Our Governor General, Quentin Bryce, is one classy lady and a role model for young women everywhere.
Speaking yesterday at the launch of the federal gender watchdog’s latest census of women in leadership, the 69-year-old Bryce, rocking a skirt suit of the hottest pink you can imagine, shared her memory of life before the women’s movement. It’s worth recalling here:
“I’m a girl of the 60s,” Governor Bryce began, “a time when women in jobs were clustered in a narrow range of occupations. Marriage meant resignation. Pay was two thirds of men’s. No maternity leave. No childcare. No role models. No mentors. Little access to superannuation or higher education. There were separate job ads for women and girls, men and boys. I was the only girl from my school to go to university. There were a handful of us in law school. I was shocked to see only one woman scholar on campus at University of Queensland and to learn that I would have to leave work when I was married. It’s no wonder women started to take action.”
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If Ricky Ponting scores a double century in the Boxing Day Test and announces his retirement from cricket, there would be nothing preventing the Prime Minister making Australia’s greatest run scorer the next governor-general.
How about Kylie Minogue? She would bring international experience and contacts to the vice-regal post and is a recipient of France’s highest cultural honour, the Order of Arts and Letters. She’s talking about retiring to a “big house” with a garden. Would Government House be suitable?
While either scenario might seem absurd, it could in fact be a reality. There are no rules, no selection criteria, no formal list of qualifications, no formal vetting procedure and no restrictions for appointing a person to the highest office in the land. It is the personal gift of the prime minister, who alone makes a recommendation, which the Queen is obliged to accept.
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I’m part of an ever-shrinking club. Young people are resisting joining up in droves and well, we’re just not that cool any more. Yep, I’m in favour of Australia becoming a Republic.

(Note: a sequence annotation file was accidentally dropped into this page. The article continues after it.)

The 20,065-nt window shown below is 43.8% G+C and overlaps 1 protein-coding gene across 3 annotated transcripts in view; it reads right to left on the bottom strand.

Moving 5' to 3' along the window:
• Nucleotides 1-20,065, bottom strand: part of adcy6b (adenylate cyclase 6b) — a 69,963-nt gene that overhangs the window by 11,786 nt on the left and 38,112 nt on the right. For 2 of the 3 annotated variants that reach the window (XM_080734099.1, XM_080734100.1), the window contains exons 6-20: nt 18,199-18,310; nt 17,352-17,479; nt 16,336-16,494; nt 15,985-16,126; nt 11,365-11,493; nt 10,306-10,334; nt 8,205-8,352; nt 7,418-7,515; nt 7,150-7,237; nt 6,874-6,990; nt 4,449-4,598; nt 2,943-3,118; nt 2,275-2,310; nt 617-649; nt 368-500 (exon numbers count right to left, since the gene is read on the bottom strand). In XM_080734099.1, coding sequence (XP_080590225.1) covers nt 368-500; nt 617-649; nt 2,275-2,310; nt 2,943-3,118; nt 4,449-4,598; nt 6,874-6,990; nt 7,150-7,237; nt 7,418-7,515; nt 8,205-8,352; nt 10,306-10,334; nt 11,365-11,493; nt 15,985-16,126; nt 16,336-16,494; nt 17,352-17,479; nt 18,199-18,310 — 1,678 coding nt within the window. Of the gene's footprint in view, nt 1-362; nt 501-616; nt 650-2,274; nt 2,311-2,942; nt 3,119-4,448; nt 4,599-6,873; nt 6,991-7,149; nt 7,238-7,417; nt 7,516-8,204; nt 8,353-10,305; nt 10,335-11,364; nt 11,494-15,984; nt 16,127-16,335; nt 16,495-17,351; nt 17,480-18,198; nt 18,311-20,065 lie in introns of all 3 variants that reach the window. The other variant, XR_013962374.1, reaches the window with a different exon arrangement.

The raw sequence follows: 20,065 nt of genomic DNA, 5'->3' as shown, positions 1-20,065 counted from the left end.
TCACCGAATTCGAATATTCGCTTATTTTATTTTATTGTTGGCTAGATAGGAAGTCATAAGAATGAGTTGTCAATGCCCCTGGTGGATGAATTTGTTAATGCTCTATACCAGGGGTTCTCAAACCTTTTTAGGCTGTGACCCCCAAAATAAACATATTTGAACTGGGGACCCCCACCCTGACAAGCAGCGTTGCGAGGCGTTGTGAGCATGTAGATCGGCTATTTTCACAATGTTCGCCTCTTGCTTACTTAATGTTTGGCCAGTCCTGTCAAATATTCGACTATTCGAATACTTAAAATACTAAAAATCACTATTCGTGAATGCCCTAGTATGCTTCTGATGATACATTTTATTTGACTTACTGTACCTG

I would like to see Quentin Bryce lose her job. So it was a very contradictory feeling yesterday when I found myself pleased about the news the Governor-General’s term was being extended until March 2014. It’s very inconvenient when people you’ve come to admire hold positions you’d like to see abolished.
Like the Queen. Can’t stand the monarchy, but Elizabeth II is terrific. And now I’ve developed a soft spot for our immaculately presented, incredibly hard-working, GG.
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Godwin Grech, the former senior bureaucrat at the centre of the so-called Utegate scandal three years ago, struck a chord in conservative circles yesterday with a suggestion that John Howard should be Australia’s next Governor-General.
Normally, anything the discredited Grech said would matter little.
In the same magazine article for example, the Liberal Party’s Treasury mole, who for years supplied leaked documents to help damage the Labor Government, complained about a lack of “apolitical public service professionals”.
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In the lottery that is (public) life, being appointed Governor-General is akin to winning the jackpot. Candidates for the job – none of whom are struggling for a quid in the first place – receive a generous $394,000 a year and, as today’s investigation in the Sunday newspapers shows, enjoy lavish pensions which follow them to the grave.
It’s not a bad arrangement for a position which, under our funny constitutional arrangements, requires that you don’t really do anything.
The job rarely invites too much scrutiny, save for those rare moments in our history when the appointee is accused of exceeding their constitutional role, or finds themself mired in an unrelated scandal which leaves them unable to do their job.
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For anyone who missed the Governor General’s speech opening Parliament yesterday we might be able to source you a copy, but the North Koreans are rumoured to have snapped them all up and are attempting to weaponise the material.
The Punch counted at least five people asleep in the public galleries of the Senate during Quentin Bryce’s speech, and that’s not counting some esteemed members of the press gallery.
The Governor General’s speech is written by the Prime Minister and intends to outline the Government’s new term agenda. Besides being very dull, the speech was also an extremely rosy view of how the Gillard Government will negotiate its policy through the new paradigm Parliament. Here’s a more realistic account version of the Governor General’s speech:
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